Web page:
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Karma Saving the Rainforest – February 2018

KSTR logoBy Karma Casey

Hi! This is Karma, from Kids Saving The Rainforest again! Last month, I talked to you about how you can help collect leaves for hungry sloths and anteaters in our rescue center. Our friends at Hostel Plinio have offered to be a drop-off spot for all those yummy leaves you collect for us. Thanks guys! If you missed last month’s LEAF-let, you can contact my mom at volunteer@kstr.org to learn more.

Jeff Corwin and slothThis month, I am going to tell you about a very special visitor who came to Kids Saving the Rainforest. Jeff Corwin! Jeff is a biologist and conservationist who travels all over the world filming with wildlife! He visited us with his film crew for his show on ABC, called Ocean Treks with Jeff Corwin.

While filming, Jeff focused on our wildlife rescue and relief work. He even met a very special animal from our nursery, Peanut the anteater! Jeff and his crew arrived on a very exciting day! They went with our veterinarian Dr. Sofia Bernal to release a Grey Crowned Squirrel Monkey, Cocorita.

Jeff Corwin and PeanutCoco came into Kids Saving the Rainforest showing possible signs of neurological damage. Our clinic staff worked hard to nurse Coco back to health. Jeff’s crew looked on as Coco had her final check, and was released back with her troop! Another animal back in the wild where they belong!

We invite you to come visit Kids Saving the Rainforest, too! We give tours at 9 am every day except for Tuesday. You might even see me there! Until next month, Quepolandia readers. Have a wonderful February!


That’s Fishin’- February 2018

That's Fishin'header

Sailfish By Benn Gilmour

February can only be described as a HOT HOT HOT time for Offshore fishing here in Quepos. It is perhaps the Number 1 month in the calendar for Sailfish and is why thousands of Anglers from around the world descend on Quepos to hook up with one of our great captains and experience our amazing fishery. If you have always dreamt of catching a Billfish then you have come to the right place and you could not have timed it better than coming here in February. Big Pacific Sailfish in the 70-140lb range will be available 20+ miles off our coastline. Blue, Black and Striped Marlin will be in the mix also, as well as Yellow Fin Tuna and Dorado. If you want to target the big Pelagic’s such as Sailfish & Marlin, a full day (8-9 hour) Offshore trip is the best option to give you adequate time on the water and increase your chances of landing a dream catch. Check out some of the photos of our happy Anglers from the past month or so releasing their trophy Marlin & Sailfish catches. They will not be forgetting their experience in a hurry!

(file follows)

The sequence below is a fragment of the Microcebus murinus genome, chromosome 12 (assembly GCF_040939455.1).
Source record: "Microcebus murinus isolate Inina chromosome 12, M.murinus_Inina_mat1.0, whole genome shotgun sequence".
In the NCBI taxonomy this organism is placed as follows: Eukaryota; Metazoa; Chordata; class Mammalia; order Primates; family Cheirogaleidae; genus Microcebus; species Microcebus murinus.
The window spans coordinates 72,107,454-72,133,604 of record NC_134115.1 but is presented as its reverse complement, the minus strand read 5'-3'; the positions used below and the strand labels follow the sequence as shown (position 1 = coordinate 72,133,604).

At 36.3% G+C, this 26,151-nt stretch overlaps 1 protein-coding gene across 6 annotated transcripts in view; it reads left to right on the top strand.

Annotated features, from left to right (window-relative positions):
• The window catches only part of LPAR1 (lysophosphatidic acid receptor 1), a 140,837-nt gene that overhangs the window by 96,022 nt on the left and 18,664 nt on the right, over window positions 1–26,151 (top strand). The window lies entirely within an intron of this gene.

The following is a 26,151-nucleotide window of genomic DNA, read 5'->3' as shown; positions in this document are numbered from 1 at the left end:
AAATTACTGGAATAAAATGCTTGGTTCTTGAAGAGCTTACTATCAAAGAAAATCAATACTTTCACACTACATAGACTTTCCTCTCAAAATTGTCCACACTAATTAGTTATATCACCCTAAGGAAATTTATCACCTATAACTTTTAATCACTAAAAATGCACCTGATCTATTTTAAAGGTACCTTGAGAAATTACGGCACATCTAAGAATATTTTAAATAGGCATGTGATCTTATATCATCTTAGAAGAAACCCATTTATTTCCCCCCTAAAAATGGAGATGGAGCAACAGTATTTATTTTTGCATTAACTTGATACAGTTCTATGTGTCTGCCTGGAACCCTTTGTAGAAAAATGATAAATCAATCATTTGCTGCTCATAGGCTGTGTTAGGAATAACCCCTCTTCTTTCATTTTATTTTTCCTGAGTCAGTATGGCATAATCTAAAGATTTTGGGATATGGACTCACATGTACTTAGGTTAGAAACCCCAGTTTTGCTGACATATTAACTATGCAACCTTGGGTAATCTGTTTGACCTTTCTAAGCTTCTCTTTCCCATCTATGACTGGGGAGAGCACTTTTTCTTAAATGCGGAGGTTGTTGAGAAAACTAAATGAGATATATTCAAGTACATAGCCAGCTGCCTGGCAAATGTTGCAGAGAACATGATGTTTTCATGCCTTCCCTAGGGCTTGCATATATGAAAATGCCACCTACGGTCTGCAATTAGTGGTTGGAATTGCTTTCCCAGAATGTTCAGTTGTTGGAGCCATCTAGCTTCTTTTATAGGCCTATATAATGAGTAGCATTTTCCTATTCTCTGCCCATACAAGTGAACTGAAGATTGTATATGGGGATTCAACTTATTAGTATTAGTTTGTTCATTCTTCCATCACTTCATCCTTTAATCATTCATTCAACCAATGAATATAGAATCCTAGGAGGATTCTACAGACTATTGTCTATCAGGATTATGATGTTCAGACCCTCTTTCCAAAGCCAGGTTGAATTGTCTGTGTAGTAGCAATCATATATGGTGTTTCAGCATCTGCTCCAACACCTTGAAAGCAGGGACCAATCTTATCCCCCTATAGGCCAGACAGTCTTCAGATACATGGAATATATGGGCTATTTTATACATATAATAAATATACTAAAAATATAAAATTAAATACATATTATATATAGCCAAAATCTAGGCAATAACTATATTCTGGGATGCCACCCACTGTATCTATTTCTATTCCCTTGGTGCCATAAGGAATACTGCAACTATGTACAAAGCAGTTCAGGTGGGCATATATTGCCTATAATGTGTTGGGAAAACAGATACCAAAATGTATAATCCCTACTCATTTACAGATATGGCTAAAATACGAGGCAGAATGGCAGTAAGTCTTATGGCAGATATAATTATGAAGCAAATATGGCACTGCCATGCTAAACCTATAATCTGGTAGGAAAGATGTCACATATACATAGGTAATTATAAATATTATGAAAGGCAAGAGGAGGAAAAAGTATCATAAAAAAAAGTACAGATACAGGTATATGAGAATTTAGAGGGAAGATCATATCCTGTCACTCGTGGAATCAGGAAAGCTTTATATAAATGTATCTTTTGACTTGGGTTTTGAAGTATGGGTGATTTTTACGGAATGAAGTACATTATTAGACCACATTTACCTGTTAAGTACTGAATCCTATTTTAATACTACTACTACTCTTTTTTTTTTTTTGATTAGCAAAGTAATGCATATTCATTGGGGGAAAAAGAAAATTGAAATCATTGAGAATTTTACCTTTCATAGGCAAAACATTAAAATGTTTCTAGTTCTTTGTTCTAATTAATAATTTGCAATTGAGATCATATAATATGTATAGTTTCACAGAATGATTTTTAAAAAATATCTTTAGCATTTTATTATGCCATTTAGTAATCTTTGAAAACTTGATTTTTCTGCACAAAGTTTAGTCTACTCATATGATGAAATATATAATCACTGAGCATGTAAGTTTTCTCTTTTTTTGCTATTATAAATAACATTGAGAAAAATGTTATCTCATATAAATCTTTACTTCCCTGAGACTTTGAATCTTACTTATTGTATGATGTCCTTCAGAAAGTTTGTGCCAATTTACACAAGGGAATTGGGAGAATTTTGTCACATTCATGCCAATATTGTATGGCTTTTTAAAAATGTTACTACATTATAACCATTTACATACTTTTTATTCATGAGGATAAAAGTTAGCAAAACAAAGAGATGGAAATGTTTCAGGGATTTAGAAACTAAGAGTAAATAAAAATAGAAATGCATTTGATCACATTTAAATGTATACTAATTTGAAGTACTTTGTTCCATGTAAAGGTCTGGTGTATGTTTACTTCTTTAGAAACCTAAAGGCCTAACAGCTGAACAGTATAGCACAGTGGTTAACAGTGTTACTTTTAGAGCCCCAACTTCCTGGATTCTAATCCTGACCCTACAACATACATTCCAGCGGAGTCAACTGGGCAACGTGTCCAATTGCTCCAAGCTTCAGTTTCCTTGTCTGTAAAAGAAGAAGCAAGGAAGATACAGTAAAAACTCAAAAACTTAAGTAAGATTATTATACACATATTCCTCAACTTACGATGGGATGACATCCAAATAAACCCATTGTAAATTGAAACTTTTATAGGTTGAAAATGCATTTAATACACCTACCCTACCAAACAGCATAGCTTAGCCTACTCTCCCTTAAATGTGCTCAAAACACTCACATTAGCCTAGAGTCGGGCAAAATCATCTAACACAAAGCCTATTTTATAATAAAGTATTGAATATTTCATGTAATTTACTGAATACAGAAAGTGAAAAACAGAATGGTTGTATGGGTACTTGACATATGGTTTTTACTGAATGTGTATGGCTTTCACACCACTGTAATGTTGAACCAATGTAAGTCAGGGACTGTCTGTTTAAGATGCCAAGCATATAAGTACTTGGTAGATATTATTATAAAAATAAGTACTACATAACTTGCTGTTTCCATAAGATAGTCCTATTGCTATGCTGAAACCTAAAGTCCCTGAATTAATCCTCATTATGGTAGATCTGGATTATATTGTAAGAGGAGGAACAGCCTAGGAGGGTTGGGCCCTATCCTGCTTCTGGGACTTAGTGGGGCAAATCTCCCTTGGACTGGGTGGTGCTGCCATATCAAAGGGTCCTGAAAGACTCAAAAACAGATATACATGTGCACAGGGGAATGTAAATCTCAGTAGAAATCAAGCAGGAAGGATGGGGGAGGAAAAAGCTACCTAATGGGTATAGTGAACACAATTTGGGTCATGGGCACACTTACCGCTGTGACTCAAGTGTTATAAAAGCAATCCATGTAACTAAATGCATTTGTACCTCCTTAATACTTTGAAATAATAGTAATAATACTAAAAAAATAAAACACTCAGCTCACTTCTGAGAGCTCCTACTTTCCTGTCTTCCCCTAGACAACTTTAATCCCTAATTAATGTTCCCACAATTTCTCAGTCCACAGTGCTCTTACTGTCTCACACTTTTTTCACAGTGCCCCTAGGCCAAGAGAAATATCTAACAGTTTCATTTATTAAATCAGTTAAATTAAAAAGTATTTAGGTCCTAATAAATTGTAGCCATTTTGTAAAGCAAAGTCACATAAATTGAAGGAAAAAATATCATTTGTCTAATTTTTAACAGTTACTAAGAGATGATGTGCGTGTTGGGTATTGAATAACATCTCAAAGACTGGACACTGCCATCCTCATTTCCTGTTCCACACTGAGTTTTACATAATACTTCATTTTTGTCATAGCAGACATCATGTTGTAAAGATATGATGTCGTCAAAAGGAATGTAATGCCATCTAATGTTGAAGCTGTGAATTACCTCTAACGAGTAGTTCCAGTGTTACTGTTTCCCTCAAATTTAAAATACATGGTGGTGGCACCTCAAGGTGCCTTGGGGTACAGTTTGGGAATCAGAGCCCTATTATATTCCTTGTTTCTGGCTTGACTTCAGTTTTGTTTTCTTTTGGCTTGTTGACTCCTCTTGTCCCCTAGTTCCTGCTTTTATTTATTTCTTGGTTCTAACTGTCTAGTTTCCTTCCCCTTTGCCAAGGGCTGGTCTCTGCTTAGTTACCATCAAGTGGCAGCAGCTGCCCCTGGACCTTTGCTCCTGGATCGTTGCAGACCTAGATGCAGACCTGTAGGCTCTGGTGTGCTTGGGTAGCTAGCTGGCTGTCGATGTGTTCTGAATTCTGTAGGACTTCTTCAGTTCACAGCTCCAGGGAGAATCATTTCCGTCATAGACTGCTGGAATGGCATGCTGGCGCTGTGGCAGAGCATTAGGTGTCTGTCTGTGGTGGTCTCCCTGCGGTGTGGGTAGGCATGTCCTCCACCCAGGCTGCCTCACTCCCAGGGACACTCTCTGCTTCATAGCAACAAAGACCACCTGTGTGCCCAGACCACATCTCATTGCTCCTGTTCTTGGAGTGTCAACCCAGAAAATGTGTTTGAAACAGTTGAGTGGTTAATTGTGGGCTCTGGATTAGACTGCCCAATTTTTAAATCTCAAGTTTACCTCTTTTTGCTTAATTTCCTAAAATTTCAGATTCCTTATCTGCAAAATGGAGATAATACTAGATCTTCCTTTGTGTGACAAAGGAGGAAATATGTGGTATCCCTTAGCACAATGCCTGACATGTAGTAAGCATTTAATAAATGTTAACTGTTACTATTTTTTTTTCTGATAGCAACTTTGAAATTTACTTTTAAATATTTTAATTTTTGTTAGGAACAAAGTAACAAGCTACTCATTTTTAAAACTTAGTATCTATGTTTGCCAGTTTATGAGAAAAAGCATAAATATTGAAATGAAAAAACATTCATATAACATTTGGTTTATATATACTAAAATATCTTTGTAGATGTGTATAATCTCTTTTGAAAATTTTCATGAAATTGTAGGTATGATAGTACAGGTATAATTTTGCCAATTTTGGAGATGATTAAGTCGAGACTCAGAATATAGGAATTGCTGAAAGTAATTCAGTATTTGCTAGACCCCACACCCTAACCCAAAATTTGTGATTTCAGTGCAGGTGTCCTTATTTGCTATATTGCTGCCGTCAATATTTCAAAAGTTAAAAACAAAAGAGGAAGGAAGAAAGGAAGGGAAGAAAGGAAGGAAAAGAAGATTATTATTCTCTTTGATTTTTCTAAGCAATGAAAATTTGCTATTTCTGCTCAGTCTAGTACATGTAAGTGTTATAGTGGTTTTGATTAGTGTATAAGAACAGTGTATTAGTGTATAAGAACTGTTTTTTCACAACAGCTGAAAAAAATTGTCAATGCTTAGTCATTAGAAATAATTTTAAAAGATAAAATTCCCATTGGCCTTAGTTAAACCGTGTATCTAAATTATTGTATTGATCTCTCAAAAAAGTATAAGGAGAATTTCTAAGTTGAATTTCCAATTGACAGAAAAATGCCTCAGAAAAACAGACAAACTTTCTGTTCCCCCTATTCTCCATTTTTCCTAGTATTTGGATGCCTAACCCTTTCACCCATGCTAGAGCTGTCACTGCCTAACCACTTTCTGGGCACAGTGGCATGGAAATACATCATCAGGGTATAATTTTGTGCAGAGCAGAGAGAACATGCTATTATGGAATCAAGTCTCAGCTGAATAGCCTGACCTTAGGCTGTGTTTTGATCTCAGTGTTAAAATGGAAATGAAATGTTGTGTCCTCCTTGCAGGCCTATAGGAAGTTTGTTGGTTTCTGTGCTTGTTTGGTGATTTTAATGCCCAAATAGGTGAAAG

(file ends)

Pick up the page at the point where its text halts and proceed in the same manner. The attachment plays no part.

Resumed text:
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Big Ideas for Small Spaces

Decorating Tips to Maximize Small-Space Living

Design WiseBy Shelagh Duncan

Bigger is not always better. Lovely as they are, we know that large homes are more expensive to furnish and maintain, and as we spend so much of our time outdoors do we really need all that interior space?

Whatever size home you have the key is always to make the most appropriate choices for the space you are living in. This month we will be looking at maximizing small-space living. There are decorating challenges of course, but here are a few tips you can try to help your condo, house or room appear larger and more spacious.

Royal Palm Interiors

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Stuffed tofu bites

Chef's Corner logoI am often asked: what is tofu, and how is it used?

Tofu is a bland looking and bland tasting hunk of soy cheese that nobody should consider a pantry staple unless you’re vegetarian, vegan, or lactose intolerant. But let’s reconsider for a moment. Tofu is actually a magical ingredient that is a shape shifter, a rich protein, a product of coagulated soy milk that can embrace any sauce or flavor, sweet or savory, a vehicle for endless creations… Here is a surprisingly simple appetizer that makes everyone smile before they fall in love with tofu.